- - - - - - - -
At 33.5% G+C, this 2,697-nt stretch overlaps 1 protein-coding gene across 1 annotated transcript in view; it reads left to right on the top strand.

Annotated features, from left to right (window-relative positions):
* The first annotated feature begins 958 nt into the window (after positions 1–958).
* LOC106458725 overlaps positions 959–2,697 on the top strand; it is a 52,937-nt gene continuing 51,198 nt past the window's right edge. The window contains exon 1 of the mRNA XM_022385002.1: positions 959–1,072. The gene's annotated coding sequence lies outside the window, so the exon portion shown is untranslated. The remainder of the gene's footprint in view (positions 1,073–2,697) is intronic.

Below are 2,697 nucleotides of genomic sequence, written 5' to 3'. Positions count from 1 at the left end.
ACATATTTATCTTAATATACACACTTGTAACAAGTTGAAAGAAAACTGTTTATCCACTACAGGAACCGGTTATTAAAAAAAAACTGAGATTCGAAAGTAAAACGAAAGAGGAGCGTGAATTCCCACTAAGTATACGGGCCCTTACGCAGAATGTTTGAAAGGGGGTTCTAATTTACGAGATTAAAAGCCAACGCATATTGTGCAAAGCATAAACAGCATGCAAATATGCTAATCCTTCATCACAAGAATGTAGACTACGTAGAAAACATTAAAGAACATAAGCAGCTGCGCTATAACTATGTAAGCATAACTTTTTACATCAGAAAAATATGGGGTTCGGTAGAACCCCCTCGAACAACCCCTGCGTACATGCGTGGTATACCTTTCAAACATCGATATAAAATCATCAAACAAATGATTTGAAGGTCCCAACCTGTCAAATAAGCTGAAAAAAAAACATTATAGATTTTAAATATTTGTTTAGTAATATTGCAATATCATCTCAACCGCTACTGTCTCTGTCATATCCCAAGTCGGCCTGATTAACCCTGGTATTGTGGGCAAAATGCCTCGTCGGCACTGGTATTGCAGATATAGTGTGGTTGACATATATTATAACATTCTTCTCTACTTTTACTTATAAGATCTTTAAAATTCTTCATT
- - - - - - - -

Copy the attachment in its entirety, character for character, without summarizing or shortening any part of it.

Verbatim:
At 33.5% G+C, this 2,697-nt stretch overlaps 1 protein-coding gene across 1 annotated transcript in view; it reads left to right on the top strand.

Annotated features, from left to right (window-relative positions):
* The first annotated feature begins 958 nt into the window (after positions 1–958).
* LOC106458725 overlaps positions 959–2,697 on the top strand; it is a 52,937-nt gene continuing 51,198 nt past the window's right edge. The window contains exon 1 of the mRNA XM_022385002.1: positions 959–1,072. The gene's annotated coding sequence lies outside the window, so the exon portion shown is untranslated. The remainder of the gene's footprint in view (positions 1,073–2,697) is intronic.

Below are 2,697 nucleotides of genomic sequence, written 5' to 3'. Positions count from 1 at the left end.
ACATATTTATCTTAATATACACACTTGTAACAAGTTGAAAGAAAACTGTTTATCCACTACAGGAACCGGTTATTAAAAAAAAACTGAGATTCGAAAGTAAAACGAAAGAGGAGCGTGAATTCCCACTAAGTATACGGGCCCTTACGCAGAATGTTTGAAAGGGGGTTCTAATTTACGAGATTAAAAGCCAACGCATATTGTGCAAAGCATAAACAGCATGCAAATATGCTAATCCTTCATCACAAGAATGTAGACTACGTAGAAAACATTAAAGAACATAAGCAGCTGCGCTATAACTATGTAAGCATAACTTTTTACATCAGAAAAATATGGGGTTCGGTAGAACCCCCTCGAACAACCCCTGCGTACATGCGTGGTATACCTTTCAAACATCGATATAAAATCATCAAACAAATGATTTGAAGGTCCCAACCTGTCAAATAAGCTGAAAAAAAAACATTATAGATTTTAAATATTTGTTTAGTAATATTGCAATATCATCTCAACCGCTACTGTCTCTGTCATATCCCAAGTCGGCCTGATTAACCCTGGTATTGTGGGCAAAATGCCTCGTCGGCACTGGTATTGCAGATATAGTGTGGTTGACATATATTATAACATTCTTCTCTACTTTTACTTATAAGATCTTTAAAATTCTTCATT